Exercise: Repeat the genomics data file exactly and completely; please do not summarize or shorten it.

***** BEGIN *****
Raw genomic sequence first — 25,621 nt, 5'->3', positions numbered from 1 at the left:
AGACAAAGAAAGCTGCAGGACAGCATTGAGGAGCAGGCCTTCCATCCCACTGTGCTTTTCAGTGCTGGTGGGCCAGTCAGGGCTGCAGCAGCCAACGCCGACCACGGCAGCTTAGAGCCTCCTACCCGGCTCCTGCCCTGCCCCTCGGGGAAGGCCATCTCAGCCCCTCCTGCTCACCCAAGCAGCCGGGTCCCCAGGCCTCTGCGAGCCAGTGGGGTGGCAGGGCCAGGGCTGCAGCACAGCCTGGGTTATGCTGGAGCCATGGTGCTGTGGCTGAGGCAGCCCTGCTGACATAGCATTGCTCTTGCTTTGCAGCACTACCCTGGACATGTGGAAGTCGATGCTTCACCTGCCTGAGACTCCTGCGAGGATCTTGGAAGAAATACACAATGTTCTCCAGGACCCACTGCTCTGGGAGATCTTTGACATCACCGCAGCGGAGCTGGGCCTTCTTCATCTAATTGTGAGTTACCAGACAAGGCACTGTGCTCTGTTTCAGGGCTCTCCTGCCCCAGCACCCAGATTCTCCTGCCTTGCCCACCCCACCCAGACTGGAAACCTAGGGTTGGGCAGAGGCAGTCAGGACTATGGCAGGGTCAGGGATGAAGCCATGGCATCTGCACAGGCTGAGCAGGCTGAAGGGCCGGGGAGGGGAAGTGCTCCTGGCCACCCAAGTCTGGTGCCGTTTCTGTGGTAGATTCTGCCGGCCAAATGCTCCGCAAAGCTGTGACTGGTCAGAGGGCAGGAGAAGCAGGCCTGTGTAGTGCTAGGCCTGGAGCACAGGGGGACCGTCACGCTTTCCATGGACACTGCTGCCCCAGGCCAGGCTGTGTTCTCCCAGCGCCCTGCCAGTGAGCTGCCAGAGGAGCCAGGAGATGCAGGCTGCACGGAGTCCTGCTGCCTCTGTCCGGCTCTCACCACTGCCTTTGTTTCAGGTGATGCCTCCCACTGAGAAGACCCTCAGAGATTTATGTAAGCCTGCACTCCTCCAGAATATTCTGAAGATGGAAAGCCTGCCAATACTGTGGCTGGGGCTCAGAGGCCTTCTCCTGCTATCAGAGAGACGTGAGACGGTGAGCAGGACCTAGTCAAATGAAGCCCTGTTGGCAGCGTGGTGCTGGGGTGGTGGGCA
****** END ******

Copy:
Raw genomic sequence first — 25,621 nt, 5'->3', positions numbered from 1 at the left:
AGACAAAGAAAGCTGCAGGACAGCATTGAGGAGCAGGCCTTCCATCCCACTGTGCTTTTCAGTGCTGGTGGGCCAGTCAGGGCTGCAGCAGCCAACGCCGACCACGGCAGCTTAGAGCCTCCTACCCGGCTCCTGCCCTGCCCCTCGGGGAAGGCCATCTCAGCCCCTCCTGCTCACCCAAGCAGCCGGGTCCCCAGGCCTCTGCGAGCCAGTGGGGTGGCAGGGCCAGGGCTGCAGCACAGCCTGGGTTATGCTGGAGCCATGGTGCTGTGGCTGAGGCAGCCCTGCTGACATAGCATTGCTCTTGCTTTGCAGCACTACCCTGGACATGTGGAAGTCGATGCTTCACCTGCCTGAGACTCCTGCGAGGATCTTGGAAGAAATACACAATGTTCTCCAGGACCCACTGCTCTGGGAGATCTTTGACATCACCGCAGCGGAGCTGGGCCTTCTTCATCTAATTGTGAGTTACCAGACAAGGCACTGTGCTCTGTTTCAGGGCTCTCCTGCCCCAGCACCCAGATTCTCCTGCCTTGCCCACCCCACCCAGACTGGAAACCTAGGGTTGGGCAGAGGCAGTCAGGACTATGGCAGGGTCAGGGATGAAGCCATGGCATCTGCACAGGCTGAGCAGGCTGAAGGGCCGGGGAGGGGAAGTGCTCCTGGCCACCCAAGTCTGGTGCCGTTTCTGTGGTAGATTCTGCCGGCCAAATGCTCCGCAAAGCTGTGACTGGTCAGAGGGCAGGAGAAGCAGGCCTGTGTAGTGCTAGGCCTGGAGCACAGGGGGACCGTCACGCTTTCCATGGACACTGCTGCCCCAGGCCAGGCTGTGTTCTCCCAGCGCCCTGCCAGTGAGCTGCCAGAGGAGCCAGGAGATGCAGGCTGCACGGAGTCCTGCTGCCTCTGTCCGGCTCTCACCACTGCCTTTGTTTCAGGTGATGCCTCCCACTGAGAAGACCCTCAGAGATTTATGTAAGCCTGCACTCCTCCAGAATATTCTGAAGATGGAAAGCCTGCCAATACTGTGGCTGGGGCTCAGAGGCCTTCTCCTGCTATCAGAGAGACGTGAGACGGTGAGCAGGACCTAGTCAAATGAAGCCCTGTTGGCAGCGTGGTGCTGGGGTGGTGGGCA